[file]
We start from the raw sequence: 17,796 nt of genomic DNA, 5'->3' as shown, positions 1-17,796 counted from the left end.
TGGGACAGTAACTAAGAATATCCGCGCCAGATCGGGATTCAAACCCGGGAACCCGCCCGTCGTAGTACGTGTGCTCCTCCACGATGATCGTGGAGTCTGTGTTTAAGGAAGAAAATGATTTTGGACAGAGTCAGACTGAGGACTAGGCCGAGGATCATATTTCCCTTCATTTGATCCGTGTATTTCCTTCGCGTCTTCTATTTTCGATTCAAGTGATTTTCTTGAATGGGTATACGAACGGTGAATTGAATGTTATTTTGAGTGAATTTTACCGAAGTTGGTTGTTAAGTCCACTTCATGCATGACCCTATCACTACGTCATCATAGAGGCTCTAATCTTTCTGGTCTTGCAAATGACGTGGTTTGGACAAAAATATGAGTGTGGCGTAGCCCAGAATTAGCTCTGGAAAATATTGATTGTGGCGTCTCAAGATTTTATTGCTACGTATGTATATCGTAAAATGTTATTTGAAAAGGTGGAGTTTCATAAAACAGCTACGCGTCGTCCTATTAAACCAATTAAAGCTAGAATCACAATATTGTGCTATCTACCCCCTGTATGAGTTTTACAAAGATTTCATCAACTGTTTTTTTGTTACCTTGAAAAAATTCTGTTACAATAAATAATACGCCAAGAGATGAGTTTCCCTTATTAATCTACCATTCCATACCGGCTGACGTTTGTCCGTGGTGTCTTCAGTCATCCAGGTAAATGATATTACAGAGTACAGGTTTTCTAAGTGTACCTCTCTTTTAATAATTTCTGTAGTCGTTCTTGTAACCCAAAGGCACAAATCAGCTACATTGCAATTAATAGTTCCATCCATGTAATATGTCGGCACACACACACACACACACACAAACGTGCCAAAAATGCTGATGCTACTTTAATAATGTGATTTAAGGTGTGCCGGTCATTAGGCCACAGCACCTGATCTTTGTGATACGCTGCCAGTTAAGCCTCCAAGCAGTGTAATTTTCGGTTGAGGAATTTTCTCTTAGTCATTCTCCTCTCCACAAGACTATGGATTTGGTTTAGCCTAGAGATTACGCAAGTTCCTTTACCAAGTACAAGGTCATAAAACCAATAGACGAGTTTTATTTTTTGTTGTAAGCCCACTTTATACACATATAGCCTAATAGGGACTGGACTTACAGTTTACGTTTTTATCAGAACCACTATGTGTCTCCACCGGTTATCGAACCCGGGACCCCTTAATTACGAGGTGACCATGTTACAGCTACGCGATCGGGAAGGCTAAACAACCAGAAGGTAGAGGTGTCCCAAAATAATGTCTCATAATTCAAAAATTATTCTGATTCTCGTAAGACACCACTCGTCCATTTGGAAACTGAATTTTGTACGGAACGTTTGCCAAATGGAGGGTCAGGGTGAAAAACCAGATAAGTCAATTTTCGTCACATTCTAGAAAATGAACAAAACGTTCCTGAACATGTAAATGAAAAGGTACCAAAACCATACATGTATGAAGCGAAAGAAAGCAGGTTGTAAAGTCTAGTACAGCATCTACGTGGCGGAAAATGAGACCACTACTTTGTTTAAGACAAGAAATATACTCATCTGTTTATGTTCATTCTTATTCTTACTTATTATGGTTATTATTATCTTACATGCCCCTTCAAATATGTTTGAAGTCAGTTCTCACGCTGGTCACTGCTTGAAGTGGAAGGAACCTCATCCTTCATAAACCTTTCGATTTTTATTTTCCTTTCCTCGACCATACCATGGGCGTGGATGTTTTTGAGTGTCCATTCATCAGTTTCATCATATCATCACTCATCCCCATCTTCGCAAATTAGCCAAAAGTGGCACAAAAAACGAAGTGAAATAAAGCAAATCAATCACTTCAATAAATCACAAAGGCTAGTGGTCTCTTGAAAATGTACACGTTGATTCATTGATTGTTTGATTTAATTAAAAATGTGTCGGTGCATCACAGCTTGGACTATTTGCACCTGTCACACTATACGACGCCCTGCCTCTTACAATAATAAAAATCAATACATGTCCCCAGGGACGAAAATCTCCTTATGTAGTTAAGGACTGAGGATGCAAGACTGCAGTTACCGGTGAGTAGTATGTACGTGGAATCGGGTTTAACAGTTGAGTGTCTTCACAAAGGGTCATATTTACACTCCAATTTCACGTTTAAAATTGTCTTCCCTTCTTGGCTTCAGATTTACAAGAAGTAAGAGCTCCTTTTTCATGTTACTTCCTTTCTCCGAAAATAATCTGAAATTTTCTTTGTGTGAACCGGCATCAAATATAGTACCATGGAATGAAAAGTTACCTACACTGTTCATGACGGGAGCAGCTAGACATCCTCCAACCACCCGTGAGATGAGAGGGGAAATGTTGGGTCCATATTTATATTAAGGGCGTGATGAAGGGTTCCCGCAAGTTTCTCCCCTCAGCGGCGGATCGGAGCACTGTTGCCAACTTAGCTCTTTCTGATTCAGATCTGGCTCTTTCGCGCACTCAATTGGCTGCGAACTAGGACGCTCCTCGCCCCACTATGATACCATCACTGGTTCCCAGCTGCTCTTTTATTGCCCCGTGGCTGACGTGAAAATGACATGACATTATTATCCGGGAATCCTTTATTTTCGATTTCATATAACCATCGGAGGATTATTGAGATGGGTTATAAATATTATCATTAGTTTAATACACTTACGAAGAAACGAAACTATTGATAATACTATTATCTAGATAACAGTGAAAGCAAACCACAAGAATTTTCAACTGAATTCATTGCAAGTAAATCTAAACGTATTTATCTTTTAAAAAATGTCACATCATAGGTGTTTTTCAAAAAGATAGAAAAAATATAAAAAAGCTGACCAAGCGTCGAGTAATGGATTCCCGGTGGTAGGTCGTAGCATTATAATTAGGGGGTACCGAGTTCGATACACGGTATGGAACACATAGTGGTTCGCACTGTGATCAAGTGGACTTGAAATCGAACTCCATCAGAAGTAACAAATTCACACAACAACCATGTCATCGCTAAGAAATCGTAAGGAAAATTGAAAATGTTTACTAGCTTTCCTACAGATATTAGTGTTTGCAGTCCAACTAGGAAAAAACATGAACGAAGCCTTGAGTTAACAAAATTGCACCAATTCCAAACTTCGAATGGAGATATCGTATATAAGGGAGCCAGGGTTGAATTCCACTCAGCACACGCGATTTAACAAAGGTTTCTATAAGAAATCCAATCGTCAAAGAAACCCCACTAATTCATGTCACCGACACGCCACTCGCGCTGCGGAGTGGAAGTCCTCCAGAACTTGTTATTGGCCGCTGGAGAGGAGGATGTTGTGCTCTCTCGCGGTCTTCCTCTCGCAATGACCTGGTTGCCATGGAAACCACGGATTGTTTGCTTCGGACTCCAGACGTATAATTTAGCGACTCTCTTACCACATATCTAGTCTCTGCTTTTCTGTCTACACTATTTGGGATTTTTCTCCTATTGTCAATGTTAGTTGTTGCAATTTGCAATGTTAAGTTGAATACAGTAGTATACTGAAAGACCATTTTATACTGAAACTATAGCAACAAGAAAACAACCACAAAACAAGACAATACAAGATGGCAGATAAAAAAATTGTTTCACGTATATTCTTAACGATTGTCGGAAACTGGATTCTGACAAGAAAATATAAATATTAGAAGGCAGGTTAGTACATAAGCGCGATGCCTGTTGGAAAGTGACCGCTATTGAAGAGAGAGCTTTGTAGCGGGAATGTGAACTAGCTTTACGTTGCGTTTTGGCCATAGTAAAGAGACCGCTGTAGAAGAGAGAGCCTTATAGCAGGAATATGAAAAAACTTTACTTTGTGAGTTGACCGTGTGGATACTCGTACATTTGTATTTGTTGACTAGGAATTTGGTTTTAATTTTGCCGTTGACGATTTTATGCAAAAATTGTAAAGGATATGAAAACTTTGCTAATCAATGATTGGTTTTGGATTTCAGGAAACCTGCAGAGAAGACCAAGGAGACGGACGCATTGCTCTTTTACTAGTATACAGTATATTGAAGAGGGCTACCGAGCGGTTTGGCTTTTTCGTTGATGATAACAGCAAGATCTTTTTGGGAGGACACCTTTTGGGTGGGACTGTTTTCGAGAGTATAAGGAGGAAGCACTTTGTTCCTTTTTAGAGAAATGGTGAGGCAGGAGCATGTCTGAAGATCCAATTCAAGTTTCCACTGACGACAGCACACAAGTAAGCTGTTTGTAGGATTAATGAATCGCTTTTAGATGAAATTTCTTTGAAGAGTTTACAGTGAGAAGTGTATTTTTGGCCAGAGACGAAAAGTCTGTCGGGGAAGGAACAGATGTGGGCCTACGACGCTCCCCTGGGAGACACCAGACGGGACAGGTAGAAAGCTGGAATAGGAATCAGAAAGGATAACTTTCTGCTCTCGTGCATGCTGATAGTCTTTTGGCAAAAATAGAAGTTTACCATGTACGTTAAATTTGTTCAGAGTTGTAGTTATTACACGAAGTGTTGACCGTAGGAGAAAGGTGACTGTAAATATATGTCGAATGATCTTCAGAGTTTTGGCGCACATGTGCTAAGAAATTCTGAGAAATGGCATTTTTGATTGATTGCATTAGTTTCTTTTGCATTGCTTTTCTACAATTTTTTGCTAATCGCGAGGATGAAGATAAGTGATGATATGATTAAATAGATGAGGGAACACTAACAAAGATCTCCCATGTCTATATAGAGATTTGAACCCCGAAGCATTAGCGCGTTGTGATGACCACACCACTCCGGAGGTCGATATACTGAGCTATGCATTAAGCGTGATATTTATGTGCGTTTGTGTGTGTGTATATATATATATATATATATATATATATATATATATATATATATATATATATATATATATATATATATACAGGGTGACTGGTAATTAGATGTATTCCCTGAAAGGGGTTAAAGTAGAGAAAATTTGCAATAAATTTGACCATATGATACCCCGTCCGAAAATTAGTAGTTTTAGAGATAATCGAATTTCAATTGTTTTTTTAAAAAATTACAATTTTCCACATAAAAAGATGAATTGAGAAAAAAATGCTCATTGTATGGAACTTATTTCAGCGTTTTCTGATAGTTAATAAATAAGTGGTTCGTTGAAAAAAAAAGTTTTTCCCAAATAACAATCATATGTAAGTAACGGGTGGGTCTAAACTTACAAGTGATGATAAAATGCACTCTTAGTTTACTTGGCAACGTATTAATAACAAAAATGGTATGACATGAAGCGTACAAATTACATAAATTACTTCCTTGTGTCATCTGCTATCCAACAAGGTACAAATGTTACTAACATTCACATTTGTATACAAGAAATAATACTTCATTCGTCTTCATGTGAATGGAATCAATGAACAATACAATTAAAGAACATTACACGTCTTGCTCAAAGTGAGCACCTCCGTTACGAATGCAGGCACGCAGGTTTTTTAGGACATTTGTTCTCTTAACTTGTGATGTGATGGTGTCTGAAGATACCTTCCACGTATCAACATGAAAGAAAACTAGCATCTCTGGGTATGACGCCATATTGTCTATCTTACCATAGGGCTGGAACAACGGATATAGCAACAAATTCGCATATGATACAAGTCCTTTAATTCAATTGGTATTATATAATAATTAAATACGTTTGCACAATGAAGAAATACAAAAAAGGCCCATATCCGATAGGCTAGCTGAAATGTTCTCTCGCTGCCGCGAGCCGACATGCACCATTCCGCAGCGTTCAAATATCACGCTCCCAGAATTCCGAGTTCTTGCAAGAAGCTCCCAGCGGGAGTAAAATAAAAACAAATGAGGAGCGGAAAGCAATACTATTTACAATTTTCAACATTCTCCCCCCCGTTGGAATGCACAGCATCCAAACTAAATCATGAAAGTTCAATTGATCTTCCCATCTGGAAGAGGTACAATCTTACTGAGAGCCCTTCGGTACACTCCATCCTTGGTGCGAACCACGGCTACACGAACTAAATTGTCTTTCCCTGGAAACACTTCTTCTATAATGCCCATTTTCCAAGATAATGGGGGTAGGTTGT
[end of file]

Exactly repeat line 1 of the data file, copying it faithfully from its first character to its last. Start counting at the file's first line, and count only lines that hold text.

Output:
We start from the raw sequence: 17,796 nt of genomic DNA, 5'->3' as shown, positions 1-17,796 counted from the left end.